Jobs in Portugal

Unfortunately Portugal has been one of the hardest hit nations as an outcome of the Eurozone crisis. Unemployment has sky rocketed with job opportunities scarce and no sign of the nation dragging itself out from recession.

The chances of expats finding a job in Portugal get slimmer every year and the Portuguese economy has been shrinking for a long time.  Each year around 70,000 graduates enter the Portuguese jobs market and with the level of unemployment many of those people have been forced to look for work in other parts of the EU.

To land one of the scarce job opportunities that do arise you have to have all the skills needed by the employer including the ability to speak Portuguese and English. Knowing other European languages will also make you stand out from the crowd.

Work Permits

EU citizens are not required to have a work permit in order to be employed in Portugal. Non-EU citizens are required to hold a work permit and/or a residence permit in order to be legally employed in the country. Applications have to be made at a Portuguese consular office in their home country before arriving in Portugal. Professional workers such as doctors, lawyers etc must validate their home-nation credentials with a Portuguese equivalent.


Currently the minimum wage in Portugal stands at €565.83 per month, the average monthly salary in Portugal is between €700 and €800. This kind of wage will give you enough money to live off but not enough to fulfil an extravagant lifestyle. Salaries are paid in monthly instalments either by Direct Debit or Cheque.


Every employee is entitled to a minimum of 22 days paid holiday each year. This does not include the thirteen public and bank holidays.

Working hours

The normal working period

May not exceed eight hours per day or 40 hours per week. However, by means of a collective bargaining agreement the normal working hours can be increased by up to four hours per day, provided the working week does not exceed 60 hours. An individual arrangement may be made between the employee and the employer to increase daily working time by up to two hours, provided the average working week does not exceed 50 hours over a two-month period.


The working day must be broken by a period of between one and two hours to avoid employees working for more than five hours in a row.

Top tips for finding work in Portugal

Here are our top five tips for finding work as an Expat in Portugal.

Be prepared in advance

Explore the job market before you move, see what career options most suit you and your qualifications. Be aware that you may need to re-qualify or retrain to be applicable for the position you want. See if there are any skills you possess which are in demand. Make yourself marketable by knowing the market.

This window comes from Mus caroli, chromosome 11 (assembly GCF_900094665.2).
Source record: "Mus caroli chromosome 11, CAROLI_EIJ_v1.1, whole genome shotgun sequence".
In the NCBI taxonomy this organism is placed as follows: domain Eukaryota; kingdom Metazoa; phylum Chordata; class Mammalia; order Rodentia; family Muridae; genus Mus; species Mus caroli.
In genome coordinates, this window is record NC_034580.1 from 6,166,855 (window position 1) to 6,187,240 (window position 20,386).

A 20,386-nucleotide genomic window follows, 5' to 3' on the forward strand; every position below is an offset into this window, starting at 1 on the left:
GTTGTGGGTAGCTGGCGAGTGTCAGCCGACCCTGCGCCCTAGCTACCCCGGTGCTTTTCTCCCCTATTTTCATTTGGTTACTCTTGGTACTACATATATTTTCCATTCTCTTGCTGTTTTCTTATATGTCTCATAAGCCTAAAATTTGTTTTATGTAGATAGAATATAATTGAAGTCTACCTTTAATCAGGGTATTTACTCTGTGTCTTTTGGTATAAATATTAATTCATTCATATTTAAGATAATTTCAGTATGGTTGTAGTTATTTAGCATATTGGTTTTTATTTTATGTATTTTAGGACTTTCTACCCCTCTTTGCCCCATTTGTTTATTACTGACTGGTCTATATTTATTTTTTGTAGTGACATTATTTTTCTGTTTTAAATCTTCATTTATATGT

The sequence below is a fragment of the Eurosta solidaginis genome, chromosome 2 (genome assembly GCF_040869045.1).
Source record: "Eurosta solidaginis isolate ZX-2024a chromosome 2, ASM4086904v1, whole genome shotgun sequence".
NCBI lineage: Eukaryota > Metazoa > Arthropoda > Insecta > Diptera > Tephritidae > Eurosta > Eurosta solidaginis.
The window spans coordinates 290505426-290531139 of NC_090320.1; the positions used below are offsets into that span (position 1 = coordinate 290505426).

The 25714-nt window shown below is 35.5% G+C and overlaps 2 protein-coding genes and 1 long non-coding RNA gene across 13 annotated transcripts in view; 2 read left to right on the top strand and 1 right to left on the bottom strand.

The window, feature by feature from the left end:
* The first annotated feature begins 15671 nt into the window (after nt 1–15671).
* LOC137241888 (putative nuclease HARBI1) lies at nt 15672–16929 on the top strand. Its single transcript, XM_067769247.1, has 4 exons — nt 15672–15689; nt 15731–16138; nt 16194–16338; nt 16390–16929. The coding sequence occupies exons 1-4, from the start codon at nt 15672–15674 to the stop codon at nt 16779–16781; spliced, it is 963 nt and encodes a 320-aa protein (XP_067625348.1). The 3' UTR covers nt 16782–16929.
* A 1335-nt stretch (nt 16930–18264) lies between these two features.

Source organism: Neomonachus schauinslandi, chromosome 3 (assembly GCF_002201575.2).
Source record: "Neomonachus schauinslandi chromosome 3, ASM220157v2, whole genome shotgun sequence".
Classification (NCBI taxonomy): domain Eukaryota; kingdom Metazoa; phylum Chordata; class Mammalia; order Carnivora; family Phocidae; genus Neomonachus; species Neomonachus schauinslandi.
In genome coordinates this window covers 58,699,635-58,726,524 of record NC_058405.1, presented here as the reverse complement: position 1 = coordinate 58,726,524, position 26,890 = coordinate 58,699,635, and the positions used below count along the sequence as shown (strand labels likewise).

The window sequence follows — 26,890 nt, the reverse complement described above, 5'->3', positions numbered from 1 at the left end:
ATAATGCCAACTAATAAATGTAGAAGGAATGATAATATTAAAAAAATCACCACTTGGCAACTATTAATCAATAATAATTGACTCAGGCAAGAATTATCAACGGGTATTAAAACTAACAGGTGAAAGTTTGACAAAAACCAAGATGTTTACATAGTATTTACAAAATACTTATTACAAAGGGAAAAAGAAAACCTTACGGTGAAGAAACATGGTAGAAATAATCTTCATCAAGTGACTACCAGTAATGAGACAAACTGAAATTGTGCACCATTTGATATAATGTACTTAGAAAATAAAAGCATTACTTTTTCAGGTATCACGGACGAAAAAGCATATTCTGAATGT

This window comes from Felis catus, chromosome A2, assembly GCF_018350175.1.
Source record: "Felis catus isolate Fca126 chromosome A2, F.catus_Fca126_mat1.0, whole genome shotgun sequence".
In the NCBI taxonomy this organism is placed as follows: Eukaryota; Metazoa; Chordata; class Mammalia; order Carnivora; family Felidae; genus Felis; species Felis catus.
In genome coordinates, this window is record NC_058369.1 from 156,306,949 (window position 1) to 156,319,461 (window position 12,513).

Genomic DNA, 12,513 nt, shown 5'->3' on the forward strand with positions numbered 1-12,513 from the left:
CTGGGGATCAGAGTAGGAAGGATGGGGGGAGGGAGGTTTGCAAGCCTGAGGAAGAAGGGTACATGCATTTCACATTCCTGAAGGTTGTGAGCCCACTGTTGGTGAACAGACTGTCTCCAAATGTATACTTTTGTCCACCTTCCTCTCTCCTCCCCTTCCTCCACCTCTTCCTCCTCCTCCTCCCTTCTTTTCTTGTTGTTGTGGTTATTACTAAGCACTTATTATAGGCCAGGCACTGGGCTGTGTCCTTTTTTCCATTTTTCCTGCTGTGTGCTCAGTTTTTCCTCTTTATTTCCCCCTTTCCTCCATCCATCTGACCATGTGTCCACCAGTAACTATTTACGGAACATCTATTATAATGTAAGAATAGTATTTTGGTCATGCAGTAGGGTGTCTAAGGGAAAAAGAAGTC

Refine your CV, and get it out there

CV’s are often formatted differently abroad, make sure yours is up to date and formatted correctly for the Portuguese market. Get your CV circulating through as many avenues as possible – utilise connections, new neighbours, local amenities etc. Put your CV on job sites and clearly present yourself to your target employers. Ensure you clearly state when you are available to start, and be realistic about how long it will take for you to be in a position to commit yourself to a contract.

Ensure that appropriate work permits are in place

Where possible get any and all paperwork out of the way prior to searching for work.

Embrace new career opportunities

When beginning a new career abroad you have to be aware that you may not be able to start work at the level you previously occupied. You may have to take a pay cut or demotion and re-work your way up the career ladder. You may even have to rethink what type of work you wish to do. Don’t be disheartened. The skills you used in your old job might not be in demand in Portugal, but maybe they could be differently applied or you could discover new ones!

It’s Not What You Know, It’s Who You Know.

Starting a new life abroad can be difficult, stressful and lonely. In general the quicker you get to know people the sooner you’ll settle in. Join clubs, or fitness classes, get out and about, socialise. Don’t be afraid of rejection, for every person who tells you to get lost there’ll be someone else who won’t. Hold a party, get to know you’re neighbours and take advantage of every useful contact you meet. Children are great for bringing people together (as long as they’re reasonably well behaved of course). Help your child make friends by signing them up for clubs, and help yourself make friends by dropping them off and picking them up. Joining an expat forum can also be an excellent way of meeting people who’ve been in the same position as you, and they can be an invaluable source of comfort and advice.